His nose was rising and Roman, instead of African and flat. His mouth the finest shaped that could be seen; far from those great turned lips which are so natural to the rest of the negroes. The whole proportion and air of his face was so nobly and exactly formed that, bating his color, there could be nothing in nature more beautiful, agreeable and handsome.

The growing number of ethnic minority groups represented in fashion magazines gives off the dubious image that diversity is becoming the norm; and we sometimes believe this trend is ushering in a more civilized and compassionate age. In reality, as it has always been, models are still expected to reach the assumed “higher universal ideal” made requisite by our culture; putting pressure on black women to hide the natural texture of their hair and using makeup to enhance the largeness of Asian eyes.
But few of us stop to consider the possibility that the higher ideal transcends racial and cultural borders. While we may all agree that attributes such as clear skin and balanced features are more attractive, there is something inherently beautiful in human appearance, not merely those appearances that fit a single race or culture’s “standard of beauty.” This inclusive universal beauty is difficult to quantify, and yet, arguably, fits the “universal standard” better, because it embraces—rather than rejects—what is natural.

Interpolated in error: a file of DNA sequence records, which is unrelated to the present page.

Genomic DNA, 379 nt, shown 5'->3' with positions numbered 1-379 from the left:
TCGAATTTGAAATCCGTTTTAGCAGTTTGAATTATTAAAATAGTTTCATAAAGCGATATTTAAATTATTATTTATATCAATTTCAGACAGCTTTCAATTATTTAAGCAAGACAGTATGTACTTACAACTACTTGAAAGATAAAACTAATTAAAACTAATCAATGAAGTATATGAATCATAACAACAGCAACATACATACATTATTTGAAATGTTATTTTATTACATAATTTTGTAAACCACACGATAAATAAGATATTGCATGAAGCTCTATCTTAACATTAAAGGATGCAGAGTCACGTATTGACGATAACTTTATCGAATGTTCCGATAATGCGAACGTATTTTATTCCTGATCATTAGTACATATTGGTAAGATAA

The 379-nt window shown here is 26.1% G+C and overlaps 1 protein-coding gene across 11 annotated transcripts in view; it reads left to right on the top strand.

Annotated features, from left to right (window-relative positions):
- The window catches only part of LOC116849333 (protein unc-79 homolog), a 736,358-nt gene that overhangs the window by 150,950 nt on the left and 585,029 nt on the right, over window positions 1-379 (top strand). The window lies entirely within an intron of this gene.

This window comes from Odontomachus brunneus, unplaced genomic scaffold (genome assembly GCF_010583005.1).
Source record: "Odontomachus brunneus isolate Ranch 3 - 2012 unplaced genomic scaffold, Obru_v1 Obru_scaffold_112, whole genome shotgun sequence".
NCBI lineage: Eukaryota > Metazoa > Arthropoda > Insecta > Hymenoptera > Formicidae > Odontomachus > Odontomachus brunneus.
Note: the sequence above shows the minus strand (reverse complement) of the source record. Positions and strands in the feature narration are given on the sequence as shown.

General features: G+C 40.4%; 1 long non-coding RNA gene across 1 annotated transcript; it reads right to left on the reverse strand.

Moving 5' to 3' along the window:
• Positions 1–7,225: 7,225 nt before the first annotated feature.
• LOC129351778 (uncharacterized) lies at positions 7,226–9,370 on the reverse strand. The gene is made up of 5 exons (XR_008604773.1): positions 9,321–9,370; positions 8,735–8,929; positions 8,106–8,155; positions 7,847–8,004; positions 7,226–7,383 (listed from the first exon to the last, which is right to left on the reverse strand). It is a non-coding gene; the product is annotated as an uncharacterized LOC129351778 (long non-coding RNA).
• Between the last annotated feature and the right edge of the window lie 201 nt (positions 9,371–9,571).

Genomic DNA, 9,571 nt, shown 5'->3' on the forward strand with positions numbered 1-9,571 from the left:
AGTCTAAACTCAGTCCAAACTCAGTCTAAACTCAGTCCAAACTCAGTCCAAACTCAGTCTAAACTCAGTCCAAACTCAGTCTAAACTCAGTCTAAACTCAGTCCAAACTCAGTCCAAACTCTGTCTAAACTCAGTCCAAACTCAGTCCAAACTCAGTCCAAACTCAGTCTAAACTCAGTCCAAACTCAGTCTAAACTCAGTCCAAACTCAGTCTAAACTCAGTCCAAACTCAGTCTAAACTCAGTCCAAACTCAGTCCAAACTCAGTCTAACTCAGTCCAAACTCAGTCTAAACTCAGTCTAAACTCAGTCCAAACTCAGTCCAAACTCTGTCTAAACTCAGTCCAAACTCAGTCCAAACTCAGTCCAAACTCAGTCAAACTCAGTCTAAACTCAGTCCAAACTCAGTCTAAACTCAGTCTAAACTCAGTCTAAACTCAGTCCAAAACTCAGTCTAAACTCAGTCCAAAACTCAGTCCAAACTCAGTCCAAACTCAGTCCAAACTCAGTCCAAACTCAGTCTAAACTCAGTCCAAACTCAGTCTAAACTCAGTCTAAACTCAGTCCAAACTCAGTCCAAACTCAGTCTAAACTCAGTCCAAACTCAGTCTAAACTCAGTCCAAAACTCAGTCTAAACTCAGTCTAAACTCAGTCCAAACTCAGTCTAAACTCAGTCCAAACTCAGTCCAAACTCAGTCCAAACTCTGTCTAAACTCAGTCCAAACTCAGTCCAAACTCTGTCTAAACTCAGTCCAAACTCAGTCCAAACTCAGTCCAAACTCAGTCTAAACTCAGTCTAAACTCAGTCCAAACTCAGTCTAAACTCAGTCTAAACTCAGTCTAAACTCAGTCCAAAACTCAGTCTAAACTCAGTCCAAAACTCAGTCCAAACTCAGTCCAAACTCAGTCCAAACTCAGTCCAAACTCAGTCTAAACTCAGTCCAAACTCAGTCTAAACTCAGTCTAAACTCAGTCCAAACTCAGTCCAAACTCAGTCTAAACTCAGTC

As Boyer pointed out, our culture’s standards of beauty have far reaching implications for consumers. A recreation of the Clark Doll Experiment (the test starts at 3:23), by high school student Kiri Davis, is just one example of how our narrow assessment of beauty negatively impacts individual and communal identity and value. 
We are inundated with the message that everyone can be attractive, so long as we buy the right products, hire the right consultants and wear haute couture. Ours is a culture with the implicit maxim “we too can be as gods.” But our obsession takes a toll on who we think we are and leads us to prejudice, alienating other human beings we do not consider “classically beautiful.”
There are influential leaders like politician Boyer, model Crystal Renn, and comedian Chris Rock, who are actively seeking ways to poke holes in these standards. We must also seek to embrace diversity in order to fight the tyranny of mainstream standards of beauty.

Photo by Peter Duhon. ‘